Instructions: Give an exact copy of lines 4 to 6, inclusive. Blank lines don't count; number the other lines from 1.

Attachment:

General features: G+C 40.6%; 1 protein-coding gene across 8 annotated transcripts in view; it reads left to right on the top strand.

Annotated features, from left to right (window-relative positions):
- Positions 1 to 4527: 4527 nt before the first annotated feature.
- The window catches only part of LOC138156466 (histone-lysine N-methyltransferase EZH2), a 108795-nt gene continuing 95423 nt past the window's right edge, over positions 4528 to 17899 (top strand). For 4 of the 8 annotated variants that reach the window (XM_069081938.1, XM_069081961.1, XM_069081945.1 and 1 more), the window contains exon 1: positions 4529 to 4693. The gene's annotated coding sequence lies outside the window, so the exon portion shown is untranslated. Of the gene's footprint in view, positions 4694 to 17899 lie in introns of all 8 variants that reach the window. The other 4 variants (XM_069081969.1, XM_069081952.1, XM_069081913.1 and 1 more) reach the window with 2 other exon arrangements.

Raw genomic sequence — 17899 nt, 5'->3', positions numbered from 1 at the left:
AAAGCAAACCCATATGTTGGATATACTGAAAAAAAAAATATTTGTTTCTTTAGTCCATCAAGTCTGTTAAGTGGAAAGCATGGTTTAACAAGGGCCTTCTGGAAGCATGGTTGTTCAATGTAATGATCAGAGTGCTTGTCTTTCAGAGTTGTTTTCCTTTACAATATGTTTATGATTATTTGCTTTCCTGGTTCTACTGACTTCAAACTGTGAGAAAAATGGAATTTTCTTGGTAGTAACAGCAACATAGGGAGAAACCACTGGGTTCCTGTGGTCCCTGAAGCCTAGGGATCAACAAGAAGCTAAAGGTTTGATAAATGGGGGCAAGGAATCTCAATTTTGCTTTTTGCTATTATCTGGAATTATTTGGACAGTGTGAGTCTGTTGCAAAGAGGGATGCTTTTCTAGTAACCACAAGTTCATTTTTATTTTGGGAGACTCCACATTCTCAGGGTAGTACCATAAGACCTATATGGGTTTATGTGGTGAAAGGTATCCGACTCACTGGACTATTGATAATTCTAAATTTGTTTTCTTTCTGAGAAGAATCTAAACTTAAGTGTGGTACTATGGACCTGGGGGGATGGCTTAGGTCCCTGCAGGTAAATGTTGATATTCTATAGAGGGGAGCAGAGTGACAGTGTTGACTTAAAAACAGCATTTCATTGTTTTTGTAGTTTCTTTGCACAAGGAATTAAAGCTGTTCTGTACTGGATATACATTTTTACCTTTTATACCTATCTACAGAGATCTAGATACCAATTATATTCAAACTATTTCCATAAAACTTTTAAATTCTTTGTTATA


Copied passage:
- The window catches only part of LOC138156466 (histone-lysine N-methyltransferase EZH2), a 108795-nt gene continuing 95423 nt past the window's right edge, over positions 4528 to 17899 (top strand). For 4 of the 8 annotated variants that reach the window (XM_069081938.1, XM_069081961.1, XM_069081945.1 and 1 more), the window contains exon 1: positions 4529 to 4693. The gene's annotated coding sequence lies outside the window, so the exon portion shown is untranslated. Of the gene's footprint in view, positions 4694 to 17899 lie in introns of all 8 variants that reach the window. The other 4 variants (XM_069081969.1, XM_069081952.1, XM_069081913.1 and 1 more) reach the window with 2 other exon arrangements.

Raw genomic sequence — 17899 nt, 5'->3', positions numbered from 1 at the left:
AAAGCAAACCCATATGTTGGATATACTGAAAAAAAAAATATTTGTTTCTTTAGTCCATCAAGTCTGTTAAGTGGAAAGCATGGTTTAACAAGGGCCTTCTGGAAGCATGGTTGTTCAATGTAATGATCAGAGTGCTTGTCTTTCAGAGTTGTTTTCCTTTACAATATGTTTATGATTATTTGCTTTCCTGGTTCTACTGACTTCAAACTGTGAGAAAAATGGAATTTTCTTGGTAGTAACAGCAACATAGGGAGAAACCACTGGGTTCCTGTGGTCCCTGAAGCCTAGGGATCAACAAGAAGCTAAAGGTTTGATAAATGGGGGCAAGGAATCTCAATTTTGCTTTTTGCTATTATCTGGAATTATTTGGACAGTGTGAGTCTGTTGCAAAGAGGGATGCTTTTCTAGTAACCACAAGTTCATTTTTATTTTGGGAGACTCCACATTCTCAGGGTAGTACCATAAGACCTATATGGGTTTATGTGGTGAAAGGTATCCGACTCACTGGACTATTGATAATTCTAAATTTGTTTTCTTTCTGAGAAGAATCTAAACTTAAGTGTGGTACTATGGACCTGGGGGGATGGCTTAGGTCCCTGCAGGTAAATGTTGATATTCTATAGAGGGGAGCAGAGTGACAGTGTTGACTTAAAAACAGCATTTCATTGTTTTTGTAGTTTCTTTGCACAAGGAATTAAAGCTGTTCTGTACTGGATATACATTTTTACCTTTTATACCTATCTACAGAGATCTAGATACCAATTATATTCAAACTATTTCCATAAAACTTTTAAATTCTTTGTTATA